On Sunday, thousands woke in the predawn hours and headed to American Airlines Arena, where they ran, ran/walked (intervals) or rode special bikes to compete in the Miami Marathon & Half Marathon.
When they crossed the finish line, they got a rush of adrenaline and took a moment — maybe more — to recover.
But sitting still after the race is not the way to go, say sports medicine doctors and experienced marathoners. In fact, there are important steps to take immediately after a big race, and in the days following it, to prevent injury.
“Research shows that muscle, cellular and immune systems are compromised for two to three weeks post-race, so recovery from a marathon is a critical component,” said Dr. Farah Tejpar, a sport medicine specialist at Cleveland Clinic Florida in Weston. “Runners who don’t recover properly from a marathon put themselves at increased risk of injury and delayed healing.”
Tejpar recommends resting for at least three to four days after a big race before returning to a normal exercise routine. She suggests starting with low-impact cross training or 20 to 30 minutes easy jogging.
“Don’t rush to compete again. Allow your body the time it needs to recovery,” Tejpar said.
Dr. Thomas San Giovanni, an orthopedic surgeon at Miami Orthopedics and Sports Medicine Institute of Baptist Health South Florida, concurred that rest is essential.
“The next day, runners want to get right back into running because they figured they’ve reached this maximal fitness and they don’t want to lose that,” said San Giovanni, who is also the co-medical director of the Miami Marathon. “That is a common mistake. You want to give your body some time to rest to allow your body to recuperate and restore.”
He advocates a good night’s rest and a well-balanced meal. To help reduce inflammation, take ice baths and keep legs elevated.
After a race, some people may not be able to distinguish between post-race soreness and an injury because it’s common to feel pain and aches.
“Look for swelling and inflammation that lasts and pain that persists,” San Giovanni said. “As the days go by, if it doesn’t seem like you’re getting better, then you may want to seek medical attention or get evaluated.”
Frankie Ruiz, brand manager for the Miami Marathon and chief running officer at Life Time Fitness, says support is crucial in the period immediately after a race.
“Have somebody near by, so that you can lean on them or in case you might need attention,” Ruiz said. “I definitely recommend somebody walk with you through the recovery and that you’re not by yourself.”
Tracy Smith, a marathon runner and director of physical therapy at Cleveland Clinic, completed the Miami Marathon last January in four hours and 27 minutes. She advises athletes to stay hydrated and get some food immediately after a race. Many marathons are stocked with bananas, oranges, bagels and protein bars for the runners at the end of the race.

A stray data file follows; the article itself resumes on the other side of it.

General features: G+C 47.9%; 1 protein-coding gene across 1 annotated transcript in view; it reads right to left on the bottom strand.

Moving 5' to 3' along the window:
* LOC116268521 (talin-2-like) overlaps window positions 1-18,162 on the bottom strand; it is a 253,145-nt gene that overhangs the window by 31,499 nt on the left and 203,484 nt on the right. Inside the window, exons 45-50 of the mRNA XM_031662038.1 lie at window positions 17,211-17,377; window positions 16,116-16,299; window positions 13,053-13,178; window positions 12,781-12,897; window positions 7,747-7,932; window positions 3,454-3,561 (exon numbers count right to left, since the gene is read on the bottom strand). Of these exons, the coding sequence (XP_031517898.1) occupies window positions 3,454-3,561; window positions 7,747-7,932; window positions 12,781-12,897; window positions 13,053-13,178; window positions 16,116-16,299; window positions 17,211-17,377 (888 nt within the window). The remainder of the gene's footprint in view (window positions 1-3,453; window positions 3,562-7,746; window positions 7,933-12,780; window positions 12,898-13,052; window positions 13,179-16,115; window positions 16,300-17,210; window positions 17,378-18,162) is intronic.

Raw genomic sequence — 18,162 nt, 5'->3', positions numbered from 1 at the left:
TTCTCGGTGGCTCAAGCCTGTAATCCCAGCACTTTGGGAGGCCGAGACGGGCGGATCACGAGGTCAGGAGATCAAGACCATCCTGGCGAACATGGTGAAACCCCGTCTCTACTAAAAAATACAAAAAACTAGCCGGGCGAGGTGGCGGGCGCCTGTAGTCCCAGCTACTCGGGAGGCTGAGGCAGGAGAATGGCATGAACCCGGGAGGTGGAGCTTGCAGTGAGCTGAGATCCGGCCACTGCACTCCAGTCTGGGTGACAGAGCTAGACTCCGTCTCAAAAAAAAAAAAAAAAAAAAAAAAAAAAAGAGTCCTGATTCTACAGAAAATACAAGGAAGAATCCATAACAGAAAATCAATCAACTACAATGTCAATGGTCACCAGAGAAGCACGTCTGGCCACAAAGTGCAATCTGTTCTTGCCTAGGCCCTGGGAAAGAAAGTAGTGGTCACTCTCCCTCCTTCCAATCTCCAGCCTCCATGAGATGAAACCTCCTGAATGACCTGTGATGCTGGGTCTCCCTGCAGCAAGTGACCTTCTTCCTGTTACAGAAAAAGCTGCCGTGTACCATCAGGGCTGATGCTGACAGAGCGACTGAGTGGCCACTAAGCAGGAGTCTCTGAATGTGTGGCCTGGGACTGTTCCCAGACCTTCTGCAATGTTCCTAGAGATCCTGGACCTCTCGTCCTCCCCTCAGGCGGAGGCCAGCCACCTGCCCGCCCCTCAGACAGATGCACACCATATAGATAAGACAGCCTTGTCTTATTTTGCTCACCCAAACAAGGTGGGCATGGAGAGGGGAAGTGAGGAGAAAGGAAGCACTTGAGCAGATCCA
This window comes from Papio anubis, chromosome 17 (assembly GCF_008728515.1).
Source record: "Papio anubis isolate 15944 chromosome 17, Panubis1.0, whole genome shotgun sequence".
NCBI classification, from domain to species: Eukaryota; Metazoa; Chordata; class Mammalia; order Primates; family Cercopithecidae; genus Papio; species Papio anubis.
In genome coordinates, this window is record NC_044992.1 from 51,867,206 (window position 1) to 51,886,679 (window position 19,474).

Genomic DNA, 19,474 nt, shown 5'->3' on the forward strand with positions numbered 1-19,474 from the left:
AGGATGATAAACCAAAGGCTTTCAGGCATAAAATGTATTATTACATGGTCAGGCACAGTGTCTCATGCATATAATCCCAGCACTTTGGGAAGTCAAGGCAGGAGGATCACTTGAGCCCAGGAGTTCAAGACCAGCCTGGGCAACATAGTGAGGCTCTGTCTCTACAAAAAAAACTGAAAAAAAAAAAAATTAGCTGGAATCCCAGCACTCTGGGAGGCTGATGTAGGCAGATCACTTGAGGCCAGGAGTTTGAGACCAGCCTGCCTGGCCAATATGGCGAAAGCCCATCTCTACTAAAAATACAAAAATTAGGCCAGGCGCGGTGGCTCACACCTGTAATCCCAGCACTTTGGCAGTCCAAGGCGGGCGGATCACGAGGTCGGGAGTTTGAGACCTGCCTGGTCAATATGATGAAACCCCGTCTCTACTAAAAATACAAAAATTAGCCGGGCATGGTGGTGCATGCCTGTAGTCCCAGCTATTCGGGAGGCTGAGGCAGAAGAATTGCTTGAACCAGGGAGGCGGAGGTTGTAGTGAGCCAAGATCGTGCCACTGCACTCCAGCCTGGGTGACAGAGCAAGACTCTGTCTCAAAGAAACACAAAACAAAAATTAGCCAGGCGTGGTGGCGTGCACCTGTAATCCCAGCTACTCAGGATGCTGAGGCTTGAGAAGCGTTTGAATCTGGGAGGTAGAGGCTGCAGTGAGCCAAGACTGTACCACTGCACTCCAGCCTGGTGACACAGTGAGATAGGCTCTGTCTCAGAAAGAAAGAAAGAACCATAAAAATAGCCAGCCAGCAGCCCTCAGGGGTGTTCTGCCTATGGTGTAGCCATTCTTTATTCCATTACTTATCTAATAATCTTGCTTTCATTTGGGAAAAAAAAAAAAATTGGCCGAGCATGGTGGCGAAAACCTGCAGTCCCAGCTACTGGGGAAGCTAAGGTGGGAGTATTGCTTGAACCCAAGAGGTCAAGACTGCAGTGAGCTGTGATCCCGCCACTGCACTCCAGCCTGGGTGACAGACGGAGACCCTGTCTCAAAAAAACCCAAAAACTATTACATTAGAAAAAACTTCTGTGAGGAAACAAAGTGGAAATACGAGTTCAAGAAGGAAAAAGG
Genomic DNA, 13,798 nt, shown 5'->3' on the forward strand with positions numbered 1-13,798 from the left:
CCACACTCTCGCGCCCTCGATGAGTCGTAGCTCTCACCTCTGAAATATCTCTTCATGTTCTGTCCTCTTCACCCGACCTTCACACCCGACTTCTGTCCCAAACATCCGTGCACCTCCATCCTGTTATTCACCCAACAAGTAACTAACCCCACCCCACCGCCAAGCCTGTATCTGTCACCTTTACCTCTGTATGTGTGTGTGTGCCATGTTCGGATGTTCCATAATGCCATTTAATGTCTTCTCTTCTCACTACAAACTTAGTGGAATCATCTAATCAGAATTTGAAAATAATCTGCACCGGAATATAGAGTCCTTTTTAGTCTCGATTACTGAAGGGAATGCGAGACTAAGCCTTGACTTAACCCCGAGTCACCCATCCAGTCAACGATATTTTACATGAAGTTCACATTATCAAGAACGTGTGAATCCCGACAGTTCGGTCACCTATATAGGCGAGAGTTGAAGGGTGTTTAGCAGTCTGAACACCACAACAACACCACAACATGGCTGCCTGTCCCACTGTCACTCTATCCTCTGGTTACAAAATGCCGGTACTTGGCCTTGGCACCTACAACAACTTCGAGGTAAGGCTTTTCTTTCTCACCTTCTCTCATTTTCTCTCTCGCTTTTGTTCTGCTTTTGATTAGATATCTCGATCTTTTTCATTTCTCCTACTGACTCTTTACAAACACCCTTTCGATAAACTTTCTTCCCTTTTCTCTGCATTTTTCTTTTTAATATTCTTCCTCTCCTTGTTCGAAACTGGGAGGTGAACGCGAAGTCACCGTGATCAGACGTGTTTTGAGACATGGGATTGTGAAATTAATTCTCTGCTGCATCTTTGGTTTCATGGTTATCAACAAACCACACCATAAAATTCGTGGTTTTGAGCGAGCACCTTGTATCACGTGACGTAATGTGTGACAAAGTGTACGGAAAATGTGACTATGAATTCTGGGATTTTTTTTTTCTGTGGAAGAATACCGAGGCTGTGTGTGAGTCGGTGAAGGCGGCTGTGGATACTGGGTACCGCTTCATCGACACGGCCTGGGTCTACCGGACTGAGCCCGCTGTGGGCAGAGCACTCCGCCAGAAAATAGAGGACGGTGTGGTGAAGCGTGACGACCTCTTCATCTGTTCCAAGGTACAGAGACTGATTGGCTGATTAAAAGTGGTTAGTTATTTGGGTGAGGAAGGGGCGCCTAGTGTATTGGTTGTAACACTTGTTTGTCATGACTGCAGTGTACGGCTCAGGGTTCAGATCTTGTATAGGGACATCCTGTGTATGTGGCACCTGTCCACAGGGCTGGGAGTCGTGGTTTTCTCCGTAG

“You don’t want to overeat because your body doesn’t really digest at that point,” said Smith, 41, who lives in Davie. “But you have to get some calories and some carbohydrates back in.”
She also advises not to stop after a race.
“The key after is to really keep moving,” Smith said. “Not to cross that finish line and sit down. Walk around and enjoy whatever the marathon has for entertainment.”
Paul Sykes would agree. The 50-year-old Coral Gables resident completed the New York City marathon on Nov. 1 and walked a mile to retrieve his personal items.
“At the time, that felt really bad, but it’s actually the best thing that I could have done,” Sykes said. “The last thing you want to do is run 26.2 miles and then sit down and let your legs seize up.”’
According to Ruiz, marathon organizers kept this in mind. At the Miami Marathon, organizers placed the finish line a quarter of a mile from Bayfront Park, where the food and entertainment awaited.
“There’s a purpose to that,” Ruiz said. “So people don’t just come to a complete halt, throw themselves on the ground, and end up needing medical attention.”
Sykes completed the New York Marathon in four hours and 18 minutes. In total, he has run eight marathons and 25 half-marathons. His biggest advice to others is to stay in shape.
“How you recover is impacted a lot by how you prepare,” said Sykes, who had heart surgery for an aortic valve replacement at Mount Sinai Medical Center in Miami Beach nine months before the New York City race.
Sykes underwent a minimally invasive method that involved a small, five-centimeter incision, resulting in a quick recovery. He was training just three weeks after his surgery.
His surgeon, Dr. Joseph Lamelas, the chief of cardiac surgery at Mount Sinai, recommended a minimally invasive approach because the recovery is more rapid and patients who are athletes can return more quickly to an active lifestyle.
Marathon runners and doctors also advise runners to congratulate themselves once they cross the finish line. Ruiz believes in rewards such as a massage or a small treat.
“A little bit later in the day, it might be time to reach for that dessert,” Ruiz said. “A scoop of ice cream or a key lime pie.”
Although he doesn’t recommend overindulgence, Ruiz does enjoy a sip of soda after completing a big race.